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Sustainability

I recognise that being outside brings enormous benefits in terms of physical and mental health and wellbeing. At the same time, however, I acknowledge that everything we do as humans has an impact on the environment. I do my absolute best to promote responsible enjoyment of the mountain environment, making sure we leave it just as we expect to find it.

Specific ways in which I seek to minimise our impact and operate in a sustainable manner include:

  • I operate a strict "Leave No Trace" policy. Everything we take up the hill comes down with us. If clients have questions about this, for example regarding "biodegradable" waste such as banana skins, I actively engage with them and explain why it is important to leave no trace whatsoever of our passing that way.
  • There is a saying, "Take nothing but pictures, leave nothing but footprints." While the sentiment of this saying is admirable, the number of people accessing the mountains for recreation is increasing. Sadly, the passage of many pairs of boots can, over time, damage our precious mountain environment. I am acutely aware of this and try to minimise our impact accordingly. I operate with small groups - an absolute maximum of 6 participants, often far fewer. Where they exist, we use recognised paths, taking care to stick to them and not extend any erosion on either side. When we are "off roading" away from recognised paths, we take as much care as is reasonably possible to limit our damage to the fragile mountain landscape, and the plants and animals that live there. I also operate in many different places through the course of a year which naturally helps to "spread the load" across a broad geographical range.
  • James Orpwood Mountaineering is based in Aviemore, from where all my courses start. Aviemore is readily accessible by public transport and participants are encouraged to travel this way. Car sharing by course participants is also encouraged, typically meeting in a central location, before onward travel to the day's venue - usually just a short distance from Aviemore.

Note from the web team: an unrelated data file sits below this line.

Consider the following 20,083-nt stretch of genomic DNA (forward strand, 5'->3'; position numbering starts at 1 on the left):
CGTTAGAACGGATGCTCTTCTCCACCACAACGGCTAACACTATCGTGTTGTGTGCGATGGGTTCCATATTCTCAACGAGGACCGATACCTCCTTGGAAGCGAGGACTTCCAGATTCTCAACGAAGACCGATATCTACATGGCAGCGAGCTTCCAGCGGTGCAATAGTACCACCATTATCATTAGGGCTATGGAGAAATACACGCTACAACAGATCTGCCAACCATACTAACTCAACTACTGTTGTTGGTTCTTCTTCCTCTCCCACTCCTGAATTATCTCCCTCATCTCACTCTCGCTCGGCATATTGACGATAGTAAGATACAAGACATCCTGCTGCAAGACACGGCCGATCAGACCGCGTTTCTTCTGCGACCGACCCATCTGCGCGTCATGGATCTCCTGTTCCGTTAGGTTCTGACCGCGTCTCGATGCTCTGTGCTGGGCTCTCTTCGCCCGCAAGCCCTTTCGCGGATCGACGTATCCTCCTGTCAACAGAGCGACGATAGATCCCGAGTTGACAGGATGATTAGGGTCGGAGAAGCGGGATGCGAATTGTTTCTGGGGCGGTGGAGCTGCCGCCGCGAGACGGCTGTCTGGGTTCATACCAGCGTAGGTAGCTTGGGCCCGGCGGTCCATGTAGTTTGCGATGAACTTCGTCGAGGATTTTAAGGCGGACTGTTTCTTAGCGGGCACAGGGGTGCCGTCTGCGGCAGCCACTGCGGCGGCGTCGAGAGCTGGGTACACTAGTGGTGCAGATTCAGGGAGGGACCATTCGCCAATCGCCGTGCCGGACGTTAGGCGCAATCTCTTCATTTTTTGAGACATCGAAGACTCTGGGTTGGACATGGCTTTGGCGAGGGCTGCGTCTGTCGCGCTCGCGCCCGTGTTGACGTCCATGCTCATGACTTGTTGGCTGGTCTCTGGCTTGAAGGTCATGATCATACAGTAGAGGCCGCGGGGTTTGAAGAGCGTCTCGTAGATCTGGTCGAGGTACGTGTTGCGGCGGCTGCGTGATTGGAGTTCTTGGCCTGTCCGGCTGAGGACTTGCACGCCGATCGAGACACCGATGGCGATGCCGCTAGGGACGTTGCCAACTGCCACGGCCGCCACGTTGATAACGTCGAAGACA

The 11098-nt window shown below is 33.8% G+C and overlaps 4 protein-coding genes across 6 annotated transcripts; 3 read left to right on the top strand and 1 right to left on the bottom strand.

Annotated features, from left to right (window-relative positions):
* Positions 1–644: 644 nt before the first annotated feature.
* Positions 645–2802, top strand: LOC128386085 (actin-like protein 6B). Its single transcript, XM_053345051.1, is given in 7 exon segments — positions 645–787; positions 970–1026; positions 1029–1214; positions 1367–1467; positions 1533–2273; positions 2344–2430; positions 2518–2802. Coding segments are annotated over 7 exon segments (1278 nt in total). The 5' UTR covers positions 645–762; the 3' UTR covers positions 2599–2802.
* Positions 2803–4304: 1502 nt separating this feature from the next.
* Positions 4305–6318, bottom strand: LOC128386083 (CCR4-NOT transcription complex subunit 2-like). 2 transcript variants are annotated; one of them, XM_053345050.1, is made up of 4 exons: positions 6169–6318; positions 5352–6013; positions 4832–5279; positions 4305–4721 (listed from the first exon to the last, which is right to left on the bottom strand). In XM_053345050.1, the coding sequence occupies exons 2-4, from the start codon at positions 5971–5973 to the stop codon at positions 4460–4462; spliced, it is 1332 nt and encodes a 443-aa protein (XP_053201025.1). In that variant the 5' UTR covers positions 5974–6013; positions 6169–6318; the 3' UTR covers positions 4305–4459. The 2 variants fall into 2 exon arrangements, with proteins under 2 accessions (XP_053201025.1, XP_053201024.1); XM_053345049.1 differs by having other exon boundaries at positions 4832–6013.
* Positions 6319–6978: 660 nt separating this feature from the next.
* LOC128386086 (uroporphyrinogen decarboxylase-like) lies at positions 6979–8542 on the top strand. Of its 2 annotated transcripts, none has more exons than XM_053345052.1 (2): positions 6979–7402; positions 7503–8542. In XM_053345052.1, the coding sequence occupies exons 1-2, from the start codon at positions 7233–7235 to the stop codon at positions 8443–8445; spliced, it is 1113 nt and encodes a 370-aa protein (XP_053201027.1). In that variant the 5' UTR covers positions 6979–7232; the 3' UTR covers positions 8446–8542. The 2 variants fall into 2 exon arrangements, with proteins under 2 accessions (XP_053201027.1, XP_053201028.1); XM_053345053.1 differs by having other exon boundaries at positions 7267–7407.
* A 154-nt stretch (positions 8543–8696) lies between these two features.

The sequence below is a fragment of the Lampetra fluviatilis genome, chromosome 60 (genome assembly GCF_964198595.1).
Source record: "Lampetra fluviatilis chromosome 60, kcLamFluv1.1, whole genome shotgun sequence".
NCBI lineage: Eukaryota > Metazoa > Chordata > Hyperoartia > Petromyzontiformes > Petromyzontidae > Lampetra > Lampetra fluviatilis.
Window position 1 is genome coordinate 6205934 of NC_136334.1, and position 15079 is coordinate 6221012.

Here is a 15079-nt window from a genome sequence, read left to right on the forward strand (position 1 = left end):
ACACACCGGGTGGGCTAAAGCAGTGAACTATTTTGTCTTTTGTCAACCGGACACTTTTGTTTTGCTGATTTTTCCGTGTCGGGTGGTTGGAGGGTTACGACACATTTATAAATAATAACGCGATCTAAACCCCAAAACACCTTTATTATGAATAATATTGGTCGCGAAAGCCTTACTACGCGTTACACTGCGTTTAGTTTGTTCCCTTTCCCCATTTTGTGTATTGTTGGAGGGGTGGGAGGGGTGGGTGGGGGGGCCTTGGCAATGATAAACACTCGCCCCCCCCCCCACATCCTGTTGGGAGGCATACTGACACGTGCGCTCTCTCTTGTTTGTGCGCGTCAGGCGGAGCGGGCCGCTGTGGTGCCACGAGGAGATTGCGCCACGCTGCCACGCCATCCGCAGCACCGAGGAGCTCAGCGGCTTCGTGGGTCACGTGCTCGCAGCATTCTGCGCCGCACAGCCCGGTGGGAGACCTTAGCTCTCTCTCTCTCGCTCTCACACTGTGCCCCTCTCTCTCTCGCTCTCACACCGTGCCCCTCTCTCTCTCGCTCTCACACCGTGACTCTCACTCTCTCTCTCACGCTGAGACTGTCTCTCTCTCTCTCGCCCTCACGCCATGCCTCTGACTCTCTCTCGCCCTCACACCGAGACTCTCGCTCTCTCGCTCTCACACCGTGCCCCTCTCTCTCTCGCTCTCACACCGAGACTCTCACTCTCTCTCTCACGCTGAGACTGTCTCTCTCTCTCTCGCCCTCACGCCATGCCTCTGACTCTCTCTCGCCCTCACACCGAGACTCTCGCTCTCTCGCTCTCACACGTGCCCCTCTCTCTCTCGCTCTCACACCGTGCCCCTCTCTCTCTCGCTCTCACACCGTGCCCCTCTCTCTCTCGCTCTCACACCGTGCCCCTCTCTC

• As well as encouraging car sharing and using public transport, to try and mitigate against the pressure caused by taking multiple vehicles to the same place, I try to operate in a sensitive manner, encouraging mid-week bookings when places may be quieter, using my local knowledge to work in quieter areas away from "honeypots", and encouraging private bookings for typically even smaller groups than normal.
  • My guiding work occurs throughout the Highlands, typically involving a drive from my base in Aviemore. When working away, I try to limit work-related travel by staying away overnight, often linking together several pieces of work in a similar geographical area.
  • I recycle anything I can get my hands on - paper, cardboard, glass, batteries ... !
  • My office and booking procedures try to deal with as much admin as possible electronically, reducing the need for printing, paper etc.
  • Some printing is inevitable! However, I try to reuse resources as much as possible. For example, my route card (which is left back at base with a responsible person) is laminated, meaning I simply wipe it clean at the end of each day and reuse it next time I'm heading out. Similarly, maps for course participants are printed on waterproof paper and given to clients in a waterproof map case. In this way, printed maps can be used for several courses before a new one is needed.
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